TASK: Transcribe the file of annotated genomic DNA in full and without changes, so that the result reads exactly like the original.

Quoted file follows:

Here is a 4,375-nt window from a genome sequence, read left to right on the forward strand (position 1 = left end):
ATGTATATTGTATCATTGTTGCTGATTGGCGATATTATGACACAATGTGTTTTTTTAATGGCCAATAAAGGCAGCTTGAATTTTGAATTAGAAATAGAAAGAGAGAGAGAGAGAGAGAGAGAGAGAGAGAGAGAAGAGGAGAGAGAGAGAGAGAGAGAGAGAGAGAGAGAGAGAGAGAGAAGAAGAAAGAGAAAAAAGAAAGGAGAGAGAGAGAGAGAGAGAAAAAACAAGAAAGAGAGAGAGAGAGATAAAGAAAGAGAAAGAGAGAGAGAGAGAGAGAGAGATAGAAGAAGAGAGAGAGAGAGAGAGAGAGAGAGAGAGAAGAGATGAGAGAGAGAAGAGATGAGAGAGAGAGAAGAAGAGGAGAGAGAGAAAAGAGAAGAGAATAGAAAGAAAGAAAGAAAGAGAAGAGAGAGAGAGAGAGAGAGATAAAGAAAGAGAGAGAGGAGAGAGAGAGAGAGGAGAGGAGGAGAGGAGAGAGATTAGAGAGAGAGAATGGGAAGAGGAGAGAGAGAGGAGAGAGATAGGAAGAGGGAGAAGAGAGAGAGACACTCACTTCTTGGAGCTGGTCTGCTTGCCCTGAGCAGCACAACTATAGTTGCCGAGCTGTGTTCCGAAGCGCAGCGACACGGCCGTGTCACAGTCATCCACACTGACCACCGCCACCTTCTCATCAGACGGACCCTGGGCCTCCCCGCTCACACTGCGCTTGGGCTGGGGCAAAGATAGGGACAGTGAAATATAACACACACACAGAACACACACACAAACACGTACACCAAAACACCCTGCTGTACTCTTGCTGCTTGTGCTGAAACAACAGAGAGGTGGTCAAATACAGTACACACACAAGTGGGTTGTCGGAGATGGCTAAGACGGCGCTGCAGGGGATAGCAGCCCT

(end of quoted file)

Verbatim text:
Here is a 4,375-nt window from a genome sequence, read left to right on the forward strand (position 1 = left end):
ATGTATATTGTATCATTGTTGCTGATTGGCGATATTATGACACAATGTGTTTTTTTAATGGCCAATAAAGGCAGCTTGAATTTTGAATTAGAAATAGAAAGAGAGAGAGAGAGAGAGAGAGAGAGAGAGAGAGAAGAGGAGAGAGAGAGAGAGAGAGAGAGAGAGAGAGAGAGAGAGAGAAGAAGAAAGAGAAAAAAGAAAGGAGAGAGAGAGAGAGAGAGAAAAAACAAGAAAGAGAGAGAGAGAGATAAAGAAAGAGAAAGAGAGAGAGAGAGAGAGAGAGATAGAAGAAGAGAGAGAGAGAGAGAGAGAGAGAGAGAGAAGAGATGAGAGAGAGAAGAGATGAGAGAGAGAGAAGAAGAGGAGAGAGAGAAAAGAGAAGAGAATAGAAAGAAAGAAAGAAAGAGAAGAGAGAGAGAGAGAGAGAGATAAAGAAAGAGAGAGAGGAGAGAGAGAGAGAGGAGAGGAGGAGAGGAGAGAGATTAGAGAGAGAGAATGGGAAGAGGAGAGAGAGAGGAGAGAGATAGGAAGAGGGAGAAGAGAGAGAGACACTCACTTCTTGGAGCTGGTCTGCTTGCCCTGAGCAGCACAACTATAGTTGCCGAGCTGTGTTCCGAAGCGCAGCGACACGGCCGTGTCACAGTCATCCACACTGACCACCGCCACCTTCTCATCAGACGGACCCTGGGCCTCCCCGCTCACACTGCGCTTGGGCTGGGGCAAAGATAGGGACAGTGAAATATAACACACACACAGAACACACACACAAACACGTACACCAAAACACCCTGCTGTACTCTTGCTGCTTGTGCTGAAACAACAGAGAGGTGGTCAAATACAGTACACACACAAGTGGGTTGTCGGAGATGGCTAAGACGGCGCTGCAGGGGATAGCAGCCCT